Why, you might ask yourself, am I talking about a decades-old novel by a writer with more riches than Croeses when I, a writer whose last big purchase was a Wii for my children (including the MarioKart Fun Pack!®), have my own second novel set to be released in five days?
Because I’m an idiot? Perhaps.
Or maybe it’s because George R.R. Martin deserves it.
When Mark Sieber at the Horror Drive-In stated that Fevre Dream should’ve won the Best Vampire Novel of the Century Award at this year’s Stokers, I simply frowned at my monitor. Not only did I not agree with him—how the heck can you place any book above Richard Matheson’s I Am Legend?!—I hadn’t even heard of the novel.
Now I’m seriously considering turning in my “Well Read for My Age” badge. I mean, how the heck did I not hear of this amazing novel before?
Here’s why you should read this book if you haven’t.
1. Abner Marsh
I’ve never met a protagonist like Abner Marsh. I suspect that’s because no one else has written one quite like him. He’s gruff and profane and shockingly unattractive.
And I loved him. I loved his warts, I loved his obesity, I love the fact that he became an abolitionist gradually and didn’t leap into the cause the way most writers would have forced him to. But I suppose I just gave a little of the book away, and I promise I’ll try not to do that anymore. Believe me, you’ll want to savor this novel’s little surprises completely unspoiled.
Abner March is one of the novel’s major surprises. I’ll be honest. During the novel’s early stages, I kept waiting for the real protagonist to show up. I thought I’d briefly found him when we were introduced to a character named Sour Billy (which is really the book’s only other third person point-of-view), but a couple paragraphs of his wretched world view disabused me of that notion. No, it became apparent that Abner Marsh was the character on which the book would sink or swim (hardy-har), and man, does Abner swim beautifully! It’s not hyperbole to state that he became one of my favorite characters in all of fiction. That’s right. He’s up there with Stephen King’s Stu Redman and Ray Bradbury‘s Guy Montag.
Abner Marsh is amazing. And largely because of him (hardy-har-har), the novel is amazing too.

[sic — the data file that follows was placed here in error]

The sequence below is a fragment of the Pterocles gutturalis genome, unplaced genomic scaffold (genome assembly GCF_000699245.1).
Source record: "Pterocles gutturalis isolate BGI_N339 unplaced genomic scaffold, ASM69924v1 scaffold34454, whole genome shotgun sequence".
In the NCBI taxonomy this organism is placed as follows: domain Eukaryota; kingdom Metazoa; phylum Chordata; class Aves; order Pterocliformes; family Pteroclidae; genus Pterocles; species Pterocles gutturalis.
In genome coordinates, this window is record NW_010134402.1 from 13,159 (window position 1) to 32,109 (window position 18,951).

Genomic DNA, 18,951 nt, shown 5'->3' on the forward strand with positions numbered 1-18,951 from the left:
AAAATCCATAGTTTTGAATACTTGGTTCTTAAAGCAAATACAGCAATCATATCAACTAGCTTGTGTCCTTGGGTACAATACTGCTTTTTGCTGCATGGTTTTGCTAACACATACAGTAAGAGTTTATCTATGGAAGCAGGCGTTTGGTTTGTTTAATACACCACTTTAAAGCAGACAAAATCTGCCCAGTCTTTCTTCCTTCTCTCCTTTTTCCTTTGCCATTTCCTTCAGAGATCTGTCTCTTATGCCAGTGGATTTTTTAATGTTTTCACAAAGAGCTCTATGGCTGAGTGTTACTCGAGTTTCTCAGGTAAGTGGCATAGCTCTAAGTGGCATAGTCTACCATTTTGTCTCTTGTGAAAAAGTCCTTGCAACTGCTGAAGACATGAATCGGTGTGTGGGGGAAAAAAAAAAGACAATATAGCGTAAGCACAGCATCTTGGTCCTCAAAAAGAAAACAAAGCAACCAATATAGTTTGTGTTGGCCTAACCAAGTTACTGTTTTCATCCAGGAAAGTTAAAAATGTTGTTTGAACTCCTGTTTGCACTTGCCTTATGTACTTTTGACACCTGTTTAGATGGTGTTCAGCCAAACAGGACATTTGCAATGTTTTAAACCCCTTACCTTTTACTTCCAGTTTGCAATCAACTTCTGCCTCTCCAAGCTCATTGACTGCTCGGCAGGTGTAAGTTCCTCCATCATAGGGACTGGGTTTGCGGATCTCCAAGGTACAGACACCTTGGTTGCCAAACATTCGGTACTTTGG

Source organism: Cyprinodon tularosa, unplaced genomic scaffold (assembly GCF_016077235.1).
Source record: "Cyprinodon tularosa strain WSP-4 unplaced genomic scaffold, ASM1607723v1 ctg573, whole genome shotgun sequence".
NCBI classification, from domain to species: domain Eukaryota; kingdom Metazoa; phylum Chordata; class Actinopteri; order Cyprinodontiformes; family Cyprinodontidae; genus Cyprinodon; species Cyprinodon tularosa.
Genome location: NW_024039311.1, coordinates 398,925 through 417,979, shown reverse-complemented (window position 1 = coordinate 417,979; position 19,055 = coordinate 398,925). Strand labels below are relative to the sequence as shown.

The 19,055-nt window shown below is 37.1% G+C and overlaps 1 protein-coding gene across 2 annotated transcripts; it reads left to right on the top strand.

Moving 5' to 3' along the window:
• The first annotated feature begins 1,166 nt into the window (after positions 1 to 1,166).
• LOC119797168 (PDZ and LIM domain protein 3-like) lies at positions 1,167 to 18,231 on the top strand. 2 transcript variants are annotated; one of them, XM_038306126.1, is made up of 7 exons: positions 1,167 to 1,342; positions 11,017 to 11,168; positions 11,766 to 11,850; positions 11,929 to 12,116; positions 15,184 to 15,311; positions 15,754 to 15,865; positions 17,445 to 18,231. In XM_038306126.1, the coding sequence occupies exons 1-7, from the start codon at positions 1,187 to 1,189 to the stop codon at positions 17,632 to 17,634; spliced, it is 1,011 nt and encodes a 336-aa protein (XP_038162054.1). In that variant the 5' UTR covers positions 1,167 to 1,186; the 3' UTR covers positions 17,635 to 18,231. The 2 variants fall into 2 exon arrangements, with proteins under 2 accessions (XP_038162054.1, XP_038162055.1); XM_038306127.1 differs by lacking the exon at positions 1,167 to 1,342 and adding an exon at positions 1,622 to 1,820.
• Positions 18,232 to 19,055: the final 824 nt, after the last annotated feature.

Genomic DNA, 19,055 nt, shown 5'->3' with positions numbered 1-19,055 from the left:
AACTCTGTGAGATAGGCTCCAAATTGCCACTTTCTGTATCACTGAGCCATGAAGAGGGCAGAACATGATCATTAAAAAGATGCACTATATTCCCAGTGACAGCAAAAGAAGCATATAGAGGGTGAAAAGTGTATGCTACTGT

2. It’s immersive.
If you’ve ever gotten completely lost inside the world of a book, you’ll know what I mean. That’s the kind of yarn
this is. The details are so well-chosen and the atmosphere so rich that you’ll find yourself daydreaming about the Mississippi River, about steam boating and stopping by woodyards to barter for more fuel. During idle moments you’ll smell the dank, dark waters. Late at night, after you’ve extinguished the lights, you’ll wonder about Joshua York’s vampire history and how plausible it feels. Could such things exist?
3. It’s scary.
Did I mention that this is a horror novel? I might not have, because that’s not all it is. Sure, it features vampires and shocking brutality (including a scene that made me put the book down, walk away from it, and gather myself to finish the episode; those of you who’ve read it will likely know the scene to which I’m referring…the only hint I’ll give you is that the paternal urge in me was ten steps beyond horrified at something that takes place in the main ballroom, something so hideous that I had nightmares about it); yet it’s also an incredible slice of history, a deeply moving tale of an unlikely friendship, and a testament to the power of loyalty between two individuals.
Now, for the purposes of full disclosure, I’ll give you my own five favorite vampire novels of the twentieth century:
1. Salem’s Lot, by Stephen King
2. Fevre Dream, by George R.R. Martin
3. I Am Legend, by Richard Matheson
4. Midnight Mass, by F. Paul Wilson
5. (tie) Some of Your Blood, by Theodore Sturgeon
(tie) Live Girls, by Ray Garton
Oh, and one more thing. Who am I kidding—the Wii was for me too! And don’t even think about challenging me on Shy Guy Beach. I’m a banana-droppin’, crab-avoidin’, wheely-poppin’ daddy!